In the past, Windows developers were forced to choose between convenience and flexibility. For maximum convenience, they could use prebuilt controls. These controls worked well enough, but they offered limited customization and almost always had a fixed visual appearance. Occasionally, some controls provided a less-than-intuitive “owner drawing” mode that allowed developers to paint a portion of the control by responding to a callback. But the basic controls—buttons, text boxes, check boxes, list boxes, and so on—were completely locked down.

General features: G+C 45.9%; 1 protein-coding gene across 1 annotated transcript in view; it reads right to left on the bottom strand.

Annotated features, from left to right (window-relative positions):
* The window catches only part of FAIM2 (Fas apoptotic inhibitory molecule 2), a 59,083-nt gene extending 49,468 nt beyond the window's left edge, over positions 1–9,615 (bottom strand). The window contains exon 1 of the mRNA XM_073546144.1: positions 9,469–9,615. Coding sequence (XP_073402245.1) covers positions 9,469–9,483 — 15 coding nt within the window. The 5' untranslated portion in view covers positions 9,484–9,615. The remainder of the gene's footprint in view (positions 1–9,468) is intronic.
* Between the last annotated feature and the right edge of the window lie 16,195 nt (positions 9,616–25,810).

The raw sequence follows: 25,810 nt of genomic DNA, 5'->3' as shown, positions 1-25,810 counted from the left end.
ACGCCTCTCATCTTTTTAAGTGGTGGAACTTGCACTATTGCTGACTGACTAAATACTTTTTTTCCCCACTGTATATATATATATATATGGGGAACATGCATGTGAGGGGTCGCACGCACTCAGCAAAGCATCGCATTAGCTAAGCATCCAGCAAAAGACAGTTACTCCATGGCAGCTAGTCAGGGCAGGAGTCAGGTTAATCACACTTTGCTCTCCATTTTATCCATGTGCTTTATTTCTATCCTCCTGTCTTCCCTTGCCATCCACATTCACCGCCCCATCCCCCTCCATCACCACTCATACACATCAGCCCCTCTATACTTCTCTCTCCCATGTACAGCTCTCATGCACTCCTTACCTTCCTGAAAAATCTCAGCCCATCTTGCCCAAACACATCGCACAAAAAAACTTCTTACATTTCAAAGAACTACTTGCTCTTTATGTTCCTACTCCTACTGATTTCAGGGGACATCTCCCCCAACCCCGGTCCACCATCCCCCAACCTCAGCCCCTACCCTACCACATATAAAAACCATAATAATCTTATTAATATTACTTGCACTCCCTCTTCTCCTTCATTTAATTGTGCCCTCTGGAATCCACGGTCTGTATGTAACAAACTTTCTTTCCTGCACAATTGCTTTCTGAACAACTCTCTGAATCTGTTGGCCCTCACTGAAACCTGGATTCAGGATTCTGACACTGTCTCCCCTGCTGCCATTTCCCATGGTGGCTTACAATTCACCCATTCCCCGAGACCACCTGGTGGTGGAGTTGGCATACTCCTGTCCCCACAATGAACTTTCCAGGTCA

As a result, developers who wanted a bit more pizzazz were forced to build ...